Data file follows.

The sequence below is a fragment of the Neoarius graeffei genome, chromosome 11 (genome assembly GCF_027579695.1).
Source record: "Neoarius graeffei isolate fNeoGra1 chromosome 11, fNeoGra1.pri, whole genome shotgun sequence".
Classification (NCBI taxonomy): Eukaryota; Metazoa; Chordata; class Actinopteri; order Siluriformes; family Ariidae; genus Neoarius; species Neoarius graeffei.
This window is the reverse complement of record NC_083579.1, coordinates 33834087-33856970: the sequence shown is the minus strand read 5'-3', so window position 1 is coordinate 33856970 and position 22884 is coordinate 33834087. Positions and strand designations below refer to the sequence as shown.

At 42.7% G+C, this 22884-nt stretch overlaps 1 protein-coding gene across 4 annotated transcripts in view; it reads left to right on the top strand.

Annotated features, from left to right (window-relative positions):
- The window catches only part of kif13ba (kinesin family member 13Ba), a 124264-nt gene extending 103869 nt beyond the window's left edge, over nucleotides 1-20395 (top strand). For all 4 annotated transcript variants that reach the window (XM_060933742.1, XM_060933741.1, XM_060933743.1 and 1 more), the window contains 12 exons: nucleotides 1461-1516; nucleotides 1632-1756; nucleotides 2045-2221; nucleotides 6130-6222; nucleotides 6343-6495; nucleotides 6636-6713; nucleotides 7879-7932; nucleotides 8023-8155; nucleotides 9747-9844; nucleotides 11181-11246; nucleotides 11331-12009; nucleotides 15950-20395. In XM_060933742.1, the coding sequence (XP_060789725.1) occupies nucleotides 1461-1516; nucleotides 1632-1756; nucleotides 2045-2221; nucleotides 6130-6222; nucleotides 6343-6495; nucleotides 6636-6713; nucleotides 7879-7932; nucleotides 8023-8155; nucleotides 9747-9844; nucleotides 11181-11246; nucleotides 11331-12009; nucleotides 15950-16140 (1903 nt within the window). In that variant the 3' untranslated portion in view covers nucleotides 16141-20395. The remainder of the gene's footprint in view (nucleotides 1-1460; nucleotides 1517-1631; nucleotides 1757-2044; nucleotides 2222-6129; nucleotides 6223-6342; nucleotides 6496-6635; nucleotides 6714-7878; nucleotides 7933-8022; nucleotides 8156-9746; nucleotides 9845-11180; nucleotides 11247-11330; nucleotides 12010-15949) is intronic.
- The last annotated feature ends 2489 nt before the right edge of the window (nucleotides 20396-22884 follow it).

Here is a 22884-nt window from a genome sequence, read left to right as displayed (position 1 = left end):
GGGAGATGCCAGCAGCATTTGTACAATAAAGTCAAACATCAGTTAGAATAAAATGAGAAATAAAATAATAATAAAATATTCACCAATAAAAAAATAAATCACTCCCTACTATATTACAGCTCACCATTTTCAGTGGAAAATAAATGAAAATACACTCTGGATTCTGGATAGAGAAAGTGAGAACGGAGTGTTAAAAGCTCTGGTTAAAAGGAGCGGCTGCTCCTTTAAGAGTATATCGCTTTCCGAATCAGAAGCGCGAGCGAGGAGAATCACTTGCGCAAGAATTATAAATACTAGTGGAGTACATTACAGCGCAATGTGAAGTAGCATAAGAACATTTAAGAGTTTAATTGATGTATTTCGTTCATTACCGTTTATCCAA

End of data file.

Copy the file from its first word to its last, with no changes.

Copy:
The sequence below is a fragment of the Neoarius graeffei genome, chromosome 11 (genome assembly GCF_027579695.1).
Source record: "Neoarius graeffei isolate fNeoGra1 chromosome 11, fNeoGra1.pri, whole genome shotgun sequence".
Classification (NCBI taxonomy): Eukaryota; Metazoa; Chordata; class Actinopteri; order Siluriformes; family Ariidae; genus Neoarius; species Neoarius graeffei.
This window is the reverse complement of record NC_083579.1, coordinates 33834087-33856970: the sequence shown is the minus strand read 5'-3', so window position 1 is coordinate 33856970 and position 22884 is coordinate 33834087. Positions and strand designations below refer to the sequence as shown.

At 42.7% G+C, this 22884-nt stretch overlaps 1 protein-coding gene across 4 annotated transcripts in view; it reads left to right on the top strand.

Annotated features, from left to right (window-relative positions):
- The window catches only part of kif13ba (kinesin family member 13Ba), a 124264-nt gene extending 103869 nt beyond the window's left edge, over nucleotides 1-20395 (top strand). For all 4 annotated transcript variants that reach the window (XM_060933742.1, XM_060933741.1, XM_060933743.1 and 1 more), the window contains 12 exons: nucleotides 1461-1516; nucleotides 1632-1756; nucleotides 2045-2221; nucleotides 6130-6222; nucleotides 6343-6495; nucleotides 6636-6713; nucleotides 7879-7932; nucleotides 8023-8155; nucleotides 9747-9844; nucleotides 11181-11246; nucleotides 11331-12009; nucleotides 15950-20395. In XM_060933742.1, the coding sequence (XP_060789725.1) occupies nucleotides 1461-1516; nucleotides 1632-1756; nucleotides 2045-2221; nucleotides 6130-6222; nucleotides 6343-6495; nucleotides 6636-6713; nucleotides 7879-7932; nucleotides 8023-8155; nucleotides 9747-9844; nucleotides 11181-11246; nucleotides 11331-12009; nucleotides 15950-16140 (1903 nt within the window). In that variant the 3' untranslated portion in view covers nucleotides 16141-20395. The remainder of the gene's footprint in view (nucleotides 1-1460; nucleotides 1517-1631; nucleotides 1757-2044; nucleotides 2222-6129; nucleotides 6223-6342; nucleotides 6496-6635; nucleotides 6714-7878; nucleotides 7933-8022; nucleotides 8156-9746; nucleotides 9845-11180; nucleotides 11247-11330; nucleotides 12010-15949) is intronic.
- The last annotated feature ends 2489 nt before the right edge of the window (nucleotides 20396-22884 follow it).

Here is a 22884-nt window from a genome sequence, read left to right as displayed (position 1 = left end):
GGGAGATGCCAGCAGCATTTGTACAATAAAGTCAAACATCAGTTAGAATAAAATGAGAAATAAAATAATAATAAAATATTCACCAATAAAAAAATAAATCACTCCCTACTATATTACAGCTCACCATTTTCAGTGGAAAATAAATGAAAATACACTCTGGATTCTGGATAGAGAAAGTGAGAACGGAGTGTTAAAAGCTCTGGTTAAAAGGAGCGGCTGCTCCTTTAAGAGTATATCGCTTTCCGAATCAGAAGCGCGAGCGAGGAGAATCACTTGCGCAAGAATTATAAATACTAGTGGAGTACATTACAGCGCAATGTGAAGTAGCATAAGAACATTTAAGAGTTTAATTGATGTATTTCGTTCATTACCGTTTATCCAA